The regulation of trafficking and function of KCNQ1 potassium channels by phosphatidylinositol-4,5-bisphosphate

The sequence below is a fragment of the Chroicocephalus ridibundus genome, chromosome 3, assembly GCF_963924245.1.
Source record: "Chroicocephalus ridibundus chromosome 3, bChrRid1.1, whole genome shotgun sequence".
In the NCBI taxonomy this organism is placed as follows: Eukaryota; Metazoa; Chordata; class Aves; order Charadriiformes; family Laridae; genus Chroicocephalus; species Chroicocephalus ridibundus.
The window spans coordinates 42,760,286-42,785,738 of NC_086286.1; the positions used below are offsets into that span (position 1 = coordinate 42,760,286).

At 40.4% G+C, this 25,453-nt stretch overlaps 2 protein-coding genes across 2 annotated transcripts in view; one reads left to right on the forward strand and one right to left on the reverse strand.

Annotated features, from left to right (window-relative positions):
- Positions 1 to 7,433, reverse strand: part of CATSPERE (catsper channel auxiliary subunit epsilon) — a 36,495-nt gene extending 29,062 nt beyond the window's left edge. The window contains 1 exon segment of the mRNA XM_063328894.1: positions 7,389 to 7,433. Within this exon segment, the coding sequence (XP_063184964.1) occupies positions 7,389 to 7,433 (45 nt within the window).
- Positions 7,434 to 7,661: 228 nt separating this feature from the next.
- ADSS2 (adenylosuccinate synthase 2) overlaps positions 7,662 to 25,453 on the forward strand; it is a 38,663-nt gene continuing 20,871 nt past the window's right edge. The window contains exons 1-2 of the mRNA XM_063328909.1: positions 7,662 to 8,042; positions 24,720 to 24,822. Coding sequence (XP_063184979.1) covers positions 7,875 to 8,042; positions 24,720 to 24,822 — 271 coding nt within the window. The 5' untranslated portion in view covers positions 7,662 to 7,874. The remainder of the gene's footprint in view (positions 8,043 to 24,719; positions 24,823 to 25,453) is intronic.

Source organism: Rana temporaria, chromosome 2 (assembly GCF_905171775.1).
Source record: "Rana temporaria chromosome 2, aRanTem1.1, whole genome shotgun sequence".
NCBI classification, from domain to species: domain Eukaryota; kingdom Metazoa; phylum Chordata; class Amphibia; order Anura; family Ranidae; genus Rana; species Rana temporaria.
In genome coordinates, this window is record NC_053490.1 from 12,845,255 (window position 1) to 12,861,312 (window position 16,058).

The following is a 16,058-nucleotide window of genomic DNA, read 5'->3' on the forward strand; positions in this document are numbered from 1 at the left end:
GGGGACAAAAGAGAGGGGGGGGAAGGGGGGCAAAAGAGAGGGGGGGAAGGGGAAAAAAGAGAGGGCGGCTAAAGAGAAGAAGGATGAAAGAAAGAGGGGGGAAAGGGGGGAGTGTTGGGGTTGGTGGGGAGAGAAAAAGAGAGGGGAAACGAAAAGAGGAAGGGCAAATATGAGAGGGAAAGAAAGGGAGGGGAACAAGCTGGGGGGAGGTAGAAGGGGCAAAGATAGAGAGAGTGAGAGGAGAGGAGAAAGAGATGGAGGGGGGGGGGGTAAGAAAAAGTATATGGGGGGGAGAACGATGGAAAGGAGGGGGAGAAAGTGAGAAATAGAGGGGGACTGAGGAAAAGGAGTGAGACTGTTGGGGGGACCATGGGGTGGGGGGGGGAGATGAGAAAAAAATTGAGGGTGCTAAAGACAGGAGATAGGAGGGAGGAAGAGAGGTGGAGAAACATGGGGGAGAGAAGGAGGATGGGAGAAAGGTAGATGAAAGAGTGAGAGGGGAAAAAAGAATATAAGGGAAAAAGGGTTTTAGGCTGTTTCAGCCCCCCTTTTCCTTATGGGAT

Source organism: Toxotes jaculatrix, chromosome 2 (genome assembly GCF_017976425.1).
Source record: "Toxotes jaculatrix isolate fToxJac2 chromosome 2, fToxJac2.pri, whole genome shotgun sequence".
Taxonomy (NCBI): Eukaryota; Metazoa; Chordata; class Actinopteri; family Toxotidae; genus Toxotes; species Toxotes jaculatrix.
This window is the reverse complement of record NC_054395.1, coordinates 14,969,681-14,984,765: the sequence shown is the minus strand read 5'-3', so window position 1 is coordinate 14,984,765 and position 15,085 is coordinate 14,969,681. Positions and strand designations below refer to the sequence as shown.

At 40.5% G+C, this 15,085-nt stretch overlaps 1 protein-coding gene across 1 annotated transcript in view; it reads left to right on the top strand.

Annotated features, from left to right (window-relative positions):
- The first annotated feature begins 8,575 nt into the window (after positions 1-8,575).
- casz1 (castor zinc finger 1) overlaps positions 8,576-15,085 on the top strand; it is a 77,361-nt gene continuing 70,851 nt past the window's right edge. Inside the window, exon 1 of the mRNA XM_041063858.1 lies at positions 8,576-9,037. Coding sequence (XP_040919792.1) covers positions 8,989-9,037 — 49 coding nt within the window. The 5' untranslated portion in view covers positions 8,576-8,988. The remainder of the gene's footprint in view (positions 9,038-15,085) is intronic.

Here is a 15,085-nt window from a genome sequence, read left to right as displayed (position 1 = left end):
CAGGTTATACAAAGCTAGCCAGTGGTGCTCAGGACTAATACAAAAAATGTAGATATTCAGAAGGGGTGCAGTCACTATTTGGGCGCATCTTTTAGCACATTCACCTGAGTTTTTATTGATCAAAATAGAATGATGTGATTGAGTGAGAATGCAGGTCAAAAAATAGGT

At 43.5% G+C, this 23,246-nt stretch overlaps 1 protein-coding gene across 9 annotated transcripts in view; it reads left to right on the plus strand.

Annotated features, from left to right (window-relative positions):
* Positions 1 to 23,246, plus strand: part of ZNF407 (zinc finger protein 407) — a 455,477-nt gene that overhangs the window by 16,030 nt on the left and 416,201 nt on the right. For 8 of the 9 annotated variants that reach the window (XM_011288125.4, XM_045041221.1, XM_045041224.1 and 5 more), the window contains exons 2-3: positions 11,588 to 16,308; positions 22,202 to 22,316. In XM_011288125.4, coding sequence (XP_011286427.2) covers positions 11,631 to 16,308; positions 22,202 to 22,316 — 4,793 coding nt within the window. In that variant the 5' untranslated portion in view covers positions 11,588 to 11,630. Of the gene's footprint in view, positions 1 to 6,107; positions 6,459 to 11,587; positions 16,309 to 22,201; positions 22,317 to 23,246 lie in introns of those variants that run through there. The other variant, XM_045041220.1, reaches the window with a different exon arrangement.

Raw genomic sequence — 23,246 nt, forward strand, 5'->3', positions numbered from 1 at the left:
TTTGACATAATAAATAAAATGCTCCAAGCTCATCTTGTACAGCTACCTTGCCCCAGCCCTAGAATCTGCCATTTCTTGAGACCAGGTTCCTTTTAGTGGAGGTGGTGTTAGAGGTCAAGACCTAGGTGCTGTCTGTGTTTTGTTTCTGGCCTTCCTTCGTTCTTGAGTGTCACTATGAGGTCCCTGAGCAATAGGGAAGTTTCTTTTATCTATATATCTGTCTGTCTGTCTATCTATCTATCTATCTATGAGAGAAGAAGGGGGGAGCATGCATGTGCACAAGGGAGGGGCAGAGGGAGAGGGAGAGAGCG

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The IKs current constitutes part of the repolarisation reserve in the human myocardium, and whilst it does not play a major role at resting heart rates, it becomes a crucial component of repolarisation in the setting of increased sympathetic tone and high heart rates. The formation of the IKs current requires the KCNQ1 α-subunit and the KCNE1 β-subunit. Mutations in either of these subunits can lead to long QT syndrome types 1 and 5, respectively. Loss-of-function mutations in the IKs channel can reduce the repolarisation reserve and lead to action potential prolongation, predisposing to lethal cardiac arrhythmias such as torsades de pointes and ventricular fibrillation. It is widely recognised that the IKs channel requires the minor membrane phospholipid PIP2 for its function, and previous work in this laboratory found that mutations in a PIP2-binding region in KCNQ1 led to retention of the channel in the endoplasmic reticulum, suggesting that PIP2 may play a role in anterograde trafficking. Here, the rapamycin-inducible dimerisation system was used to manipulate levels of PIP2 and/or PI4P at the plasma membrane or Golgi, and the effect of this on IKs channel trafficking and function was investigated using molecular biology, confocal microscopy and electrophysiology. Despite difficulties with optimising the rapamycin-induced dimerisation system, it was observed that the IKs channel does not require PIP2 for anterograde trafficking, but is heavily reliant on PIP2 for channel opening. In addition, activation of the β1-adrenergic receptor (β 1-AR) led to an increase in the IKs current amplitude. The potential interplay between β1-AR and PIP2 signalling was also explored by depleting PIP2 during β1-AR stimulation. PIP2 depletion was less effective at inhibiting the IKs current during β1-AR stimulation, but this requires further investigation. In conclusion, the results suggest that the IKs channel is reliant on PIP2 for function, but not anterograde trafficking.
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